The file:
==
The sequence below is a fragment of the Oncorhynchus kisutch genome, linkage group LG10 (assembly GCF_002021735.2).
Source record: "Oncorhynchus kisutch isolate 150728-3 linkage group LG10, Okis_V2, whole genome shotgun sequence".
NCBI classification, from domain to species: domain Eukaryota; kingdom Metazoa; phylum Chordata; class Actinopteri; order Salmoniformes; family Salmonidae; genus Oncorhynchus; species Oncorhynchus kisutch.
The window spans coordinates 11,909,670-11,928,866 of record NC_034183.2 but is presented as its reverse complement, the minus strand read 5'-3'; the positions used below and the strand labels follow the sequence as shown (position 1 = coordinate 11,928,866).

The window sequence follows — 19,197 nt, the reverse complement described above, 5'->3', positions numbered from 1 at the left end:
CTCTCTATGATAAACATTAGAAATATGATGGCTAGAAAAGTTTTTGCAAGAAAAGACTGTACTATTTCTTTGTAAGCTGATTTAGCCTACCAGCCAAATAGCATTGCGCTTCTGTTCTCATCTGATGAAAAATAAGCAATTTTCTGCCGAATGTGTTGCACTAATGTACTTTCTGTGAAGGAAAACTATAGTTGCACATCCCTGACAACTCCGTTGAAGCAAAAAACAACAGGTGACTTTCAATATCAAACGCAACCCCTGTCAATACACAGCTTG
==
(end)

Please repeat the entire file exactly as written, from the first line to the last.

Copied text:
The sequence below is a fragment of the Oncorhynchus kisutch genome, linkage group LG10 (assembly GCF_002021735.2).
Source record: "Oncorhynchus kisutch isolate 150728-3 linkage group LG10, Okis_V2, whole genome shotgun sequence".
NCBI classification, from domain to species: domain Eukaryota; kingdom Metazoa; phylum Chordata; class Actinopteri; order Salmoniformes; family Salmonidae; genus Oncorhynchus; species Oncorhynchus kisutch.
The window spans coordinates 11,909,670-11,928,866 of record NC_034183.2 but is presented as its reverse complement, the minus strand read 5'-3'; the positions used below and the strand labels follow the sequence as shown (position 1 = coordinate 11,928,866).

The window sequence follows — 19,197 nt, the reverse complement described above, 5'->3', positions numbered from 1 at the left end:
CTCTCTATGATAAACATTAGAAATATGATGGCTAGAAAAGTTTTTGCAAGAAAAGACTGTACTATTTCTTTGTAAGCTGATTTAGCCTACCAGCCAAATAGCATTGCGCTTCTGTTCTCATCTGATGAAAAATAAGCAATTTTCTGCCGAATGTGTTGCACTAATGTACTTTCTGTGAAGGAAAACTATAGTTGCACATCCCTGACAACTCCGTTGAAGCAAAAAACAACAGGTGACTTTCAATATCAAACGCAACCCCTGTCAATACACAGCTTG